4 days into this, the pool looks fantastic. The algae is gone the chlorine levels are holding between 5 and 7. I’ve got the salt generator running back at 35%. After this experience, it would be my guess that the other cell was never bad and this was the problem. I have read articles stating that high phosphate levels will compromise the performance of a salt generator. There was one site that would not acknowledge that. They said there was no scientific data to prove it. Well I don’t need scientific data because I just went through it and that’s exactly what was going on. Summing it up, based on our experience, if your phosphate levels are high it definitely affects the way your salt generator performs.
    Thank you for posting this article because you seem to be more willing to acknowledge that this is a real problem for people who owns salt generators.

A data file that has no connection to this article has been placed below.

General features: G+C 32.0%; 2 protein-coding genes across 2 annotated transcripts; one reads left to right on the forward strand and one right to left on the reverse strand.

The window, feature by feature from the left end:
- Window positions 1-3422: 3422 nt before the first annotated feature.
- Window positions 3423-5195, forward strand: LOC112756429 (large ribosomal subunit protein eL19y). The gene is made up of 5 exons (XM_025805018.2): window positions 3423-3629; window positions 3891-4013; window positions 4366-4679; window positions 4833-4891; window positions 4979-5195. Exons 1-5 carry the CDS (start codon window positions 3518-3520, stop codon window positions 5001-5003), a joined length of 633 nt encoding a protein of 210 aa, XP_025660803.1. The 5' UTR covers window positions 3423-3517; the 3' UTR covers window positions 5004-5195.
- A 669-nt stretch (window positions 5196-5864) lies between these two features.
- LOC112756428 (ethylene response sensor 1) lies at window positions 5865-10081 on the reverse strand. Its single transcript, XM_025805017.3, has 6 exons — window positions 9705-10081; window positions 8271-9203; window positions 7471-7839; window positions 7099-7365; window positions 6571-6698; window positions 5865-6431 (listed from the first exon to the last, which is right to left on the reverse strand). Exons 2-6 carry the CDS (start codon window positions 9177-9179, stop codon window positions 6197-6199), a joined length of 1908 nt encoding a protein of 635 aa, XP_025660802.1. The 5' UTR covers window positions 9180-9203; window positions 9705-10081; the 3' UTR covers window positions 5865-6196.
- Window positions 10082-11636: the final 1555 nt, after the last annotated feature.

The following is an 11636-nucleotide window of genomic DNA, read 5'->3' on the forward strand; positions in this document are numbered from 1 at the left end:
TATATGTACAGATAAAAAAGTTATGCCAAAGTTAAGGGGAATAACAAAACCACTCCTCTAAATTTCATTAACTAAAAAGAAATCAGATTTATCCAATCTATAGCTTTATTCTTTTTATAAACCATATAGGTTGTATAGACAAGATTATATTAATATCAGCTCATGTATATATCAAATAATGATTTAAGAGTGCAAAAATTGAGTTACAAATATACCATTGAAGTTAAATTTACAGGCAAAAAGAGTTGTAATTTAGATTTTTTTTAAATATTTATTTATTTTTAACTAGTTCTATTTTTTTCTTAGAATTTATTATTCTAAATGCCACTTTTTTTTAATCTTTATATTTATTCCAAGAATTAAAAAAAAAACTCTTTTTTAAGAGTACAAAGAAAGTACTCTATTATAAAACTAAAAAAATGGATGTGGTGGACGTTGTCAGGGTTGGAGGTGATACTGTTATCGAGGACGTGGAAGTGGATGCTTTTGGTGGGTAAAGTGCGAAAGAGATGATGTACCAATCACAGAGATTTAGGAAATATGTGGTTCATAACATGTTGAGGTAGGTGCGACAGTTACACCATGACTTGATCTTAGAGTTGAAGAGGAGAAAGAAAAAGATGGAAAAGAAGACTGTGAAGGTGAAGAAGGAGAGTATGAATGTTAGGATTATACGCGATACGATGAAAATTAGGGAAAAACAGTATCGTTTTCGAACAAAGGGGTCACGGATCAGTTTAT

1. We had a similar scenario this summer. It’s not that your salt cell went bad, necessary, it’s that after your filter clogs to a certain point, it inhibits the proper water flow (gpm) necessary to generate chlorine.
      Our water wasn’t quite clear so I had the water tested. Our phosphates were around 2500 ppb. We treated it with Phosphate Remover and after 24-48 hours I noticed that the PSI had increased a fair amount and the SWG “no flow” light was on (which had never previously been a problem). I upped the RPMs on my VS pump until the “no flow” light turned off. The next day I backwashed and readjusted my RPMs back down.